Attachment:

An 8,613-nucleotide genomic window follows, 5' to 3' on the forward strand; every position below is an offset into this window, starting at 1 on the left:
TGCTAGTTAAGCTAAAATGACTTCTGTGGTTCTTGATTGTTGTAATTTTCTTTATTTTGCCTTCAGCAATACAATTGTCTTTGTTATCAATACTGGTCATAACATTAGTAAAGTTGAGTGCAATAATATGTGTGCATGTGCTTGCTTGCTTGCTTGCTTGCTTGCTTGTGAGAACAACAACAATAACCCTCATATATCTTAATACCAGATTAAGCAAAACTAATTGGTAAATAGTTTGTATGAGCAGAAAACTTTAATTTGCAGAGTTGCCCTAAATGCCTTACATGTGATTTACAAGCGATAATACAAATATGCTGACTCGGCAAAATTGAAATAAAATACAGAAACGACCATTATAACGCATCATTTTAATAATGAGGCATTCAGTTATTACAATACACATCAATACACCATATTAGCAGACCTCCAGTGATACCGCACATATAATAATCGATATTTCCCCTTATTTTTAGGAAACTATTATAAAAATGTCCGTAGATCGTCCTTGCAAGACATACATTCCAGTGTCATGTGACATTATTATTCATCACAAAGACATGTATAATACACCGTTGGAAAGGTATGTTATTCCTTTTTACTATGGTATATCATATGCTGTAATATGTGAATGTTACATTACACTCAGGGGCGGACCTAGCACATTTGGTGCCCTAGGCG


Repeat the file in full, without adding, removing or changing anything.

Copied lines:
An 8,613-nucleotide genomic window follows, 5' to 3' on the forward strand; every position below is an offset into this window, starting at 1 on the left:
TGCTAGTTAAGCTAAAATGACTTCTGTGGTTCTTGATTGTTGTAATTTTCTTTATTTTGCCTTCAGCAATACAATTGTCTTTGTTATCAATACTGGTCATAACATTAGTAAAGTTGAGTGCAATAATATGTGTGCATGTGCTTGCTTGCTTGCTTGCTTGCTTGCTTGTGAGAACAACAACAATAACCCTCATATATCTTAATACCAGATTAAGCAAAACTAATTGGTAAATAGTTTGTATGAGCAGAAAACTTTAATTTGCAGAGTTGCCCTAAATGCCTTACATGTGATTTACAAGCGATAATACAAATATGCTGACTCGGCAAAATTGAAATAAAATACAGAAACGACCATTATAACGCATCATTTTAATAATGAGGCATTCAGTTATTACAATACACATCAATACACCATATTAGCAGACCTCCAGTGATACCGCACATATAATAATCGATATTTCCCCTTATTTTTAGGAAACTATTATAAAAATGTCCGTAGATCGTCCTTGCAAGACATACATTCCAGTGTCATGTGACATTATTATTCATCACAAAGACATGTATAATACACCGTTGGAAAGGTATGTTATTCCTTTTTACTATGGTATATCATATGCTGTAATATGTGAATGTTACATTACACTCAGGGGCGGACCTAGCACATTTGGTGCCCTAGGCG